The chalet is also distinguished by its appearance: made of wood, it evokes a mountain hut. Indeed they are most often found in the mountains or the countryside, less often by the sea. Chalets generally have the same spaces and facilities as the two previous accommodation options, but it is not uncommon for a chalet to have an upper floor with attic rooms, their low ceilings giving that “ski holiday” feel…
As you can see, the three most common types of accommodation in open-air hotels are distinguished above all by their “look”. All of them offer the same types of rooms, with a greater or lesser number of beds.
In recent years, other types of accommodation have appeared. Here are some examples:
What is a canvas bungalow?
Similar in appearance to traditional bungalows, their structure is, as the name suggests, made of canvas. For lovers of traditional camping… with a bit more comfort 😉 You could say it is a glamping tent…
What are tree houses?
Now we fully step across the threshold into the category of “glamping” accommodation! A completely wooden structure, usually with a beautiful terrace and a view over the treetops. Often, glamorous little extras are offered with these exciting treetop rooms, like breakfast delivered in a pretty basket hoisted at the end of a rope… Sounds like a dream, doesn’t it?! Be careful though: not recommended if you are afraid of heights, are a sleepwalker OR have a tight budget!
What is a glamping dome?
Domes or carrés d’étoiles as they are known at French open-air resorts, invite you to sleep under the stars without having to be outside. That means, in a transparent dome, so that you can observe the celestial vault and count the stars of the galaxy until you fall into a peaceful, starry slumber. Again, this accommodation is aimed at a certain budget level. In summer, make sure to find out if there is a fan, air conditioning or ventilation, because those domes can be quite hot if not.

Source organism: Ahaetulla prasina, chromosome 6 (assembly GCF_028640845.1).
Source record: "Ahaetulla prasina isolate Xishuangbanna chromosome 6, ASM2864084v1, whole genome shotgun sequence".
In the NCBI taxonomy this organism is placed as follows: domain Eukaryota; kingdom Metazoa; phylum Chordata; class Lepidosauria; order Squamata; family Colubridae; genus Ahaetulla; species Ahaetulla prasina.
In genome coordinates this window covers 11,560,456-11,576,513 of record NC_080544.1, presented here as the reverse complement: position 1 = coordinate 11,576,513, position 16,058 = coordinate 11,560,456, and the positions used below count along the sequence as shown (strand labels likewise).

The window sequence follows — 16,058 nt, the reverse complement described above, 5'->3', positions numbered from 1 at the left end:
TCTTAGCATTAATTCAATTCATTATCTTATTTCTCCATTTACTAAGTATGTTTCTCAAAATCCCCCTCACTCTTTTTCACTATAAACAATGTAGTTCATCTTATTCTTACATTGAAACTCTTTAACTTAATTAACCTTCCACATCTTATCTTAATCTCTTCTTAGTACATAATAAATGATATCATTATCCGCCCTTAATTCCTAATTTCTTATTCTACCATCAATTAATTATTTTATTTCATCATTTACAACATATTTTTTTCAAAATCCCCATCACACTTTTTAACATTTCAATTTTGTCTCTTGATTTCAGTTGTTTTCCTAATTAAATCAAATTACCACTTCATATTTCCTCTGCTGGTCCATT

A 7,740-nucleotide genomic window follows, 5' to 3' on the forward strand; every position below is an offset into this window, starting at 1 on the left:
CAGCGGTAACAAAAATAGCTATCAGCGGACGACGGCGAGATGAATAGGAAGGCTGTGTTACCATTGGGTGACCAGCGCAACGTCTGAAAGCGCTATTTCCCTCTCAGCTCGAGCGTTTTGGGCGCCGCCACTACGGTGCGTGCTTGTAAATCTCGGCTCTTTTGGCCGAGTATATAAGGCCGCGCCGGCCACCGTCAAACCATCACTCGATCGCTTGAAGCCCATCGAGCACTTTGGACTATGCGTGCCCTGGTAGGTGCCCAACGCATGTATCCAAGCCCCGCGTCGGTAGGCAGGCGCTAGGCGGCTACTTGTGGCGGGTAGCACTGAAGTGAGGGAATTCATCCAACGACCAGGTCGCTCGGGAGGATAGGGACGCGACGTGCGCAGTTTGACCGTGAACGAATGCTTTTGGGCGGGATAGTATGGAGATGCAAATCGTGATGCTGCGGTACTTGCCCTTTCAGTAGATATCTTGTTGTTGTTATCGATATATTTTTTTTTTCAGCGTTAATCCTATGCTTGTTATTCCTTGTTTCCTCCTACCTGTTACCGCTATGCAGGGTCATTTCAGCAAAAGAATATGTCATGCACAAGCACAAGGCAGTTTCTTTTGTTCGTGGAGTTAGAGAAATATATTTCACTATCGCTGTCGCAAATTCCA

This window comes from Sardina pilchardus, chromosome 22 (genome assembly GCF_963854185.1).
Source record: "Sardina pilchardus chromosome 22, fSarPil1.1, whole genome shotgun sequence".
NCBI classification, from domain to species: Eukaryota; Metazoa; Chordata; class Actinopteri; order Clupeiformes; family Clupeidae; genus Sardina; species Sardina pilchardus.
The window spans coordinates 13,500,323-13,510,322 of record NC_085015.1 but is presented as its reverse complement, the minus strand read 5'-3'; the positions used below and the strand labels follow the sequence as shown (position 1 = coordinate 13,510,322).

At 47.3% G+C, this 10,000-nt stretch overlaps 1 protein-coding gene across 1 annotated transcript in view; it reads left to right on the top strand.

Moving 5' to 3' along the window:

What is a roulette?
These vintage-looking gypsy caravans offer more basic comfort, due to their capsule size! But they could make for a very special holiday for those who dream of a bohemian lifestyle 😊
By now, you probably have a good idea of which options you like the sound of most. Now, test your reflex against the criteria below to make sure it’s the right choice.
Assess your needs… and your desires
Before clicking on the “book” button, ask yourself these questions:
- How many people will be staying?
- How many children?
- Will we be eating out or will we have to prepare all the meals?
- How much do I want to spend on accommodation?
All of these questions have an impact on your choice of accommodation.
Are you travelling as a couple, for a short weekend break? In this case, there’s no point in booking a mobile home or bungalow – opt for a one-bedroom rental, which corresponds to your real needs. Or if you are planning a romantic weekend for a special occasion, you may even want to push the boat out and opt for glamping or unusual accommodation, that will give you a “once-in-a-lifetime” type experience.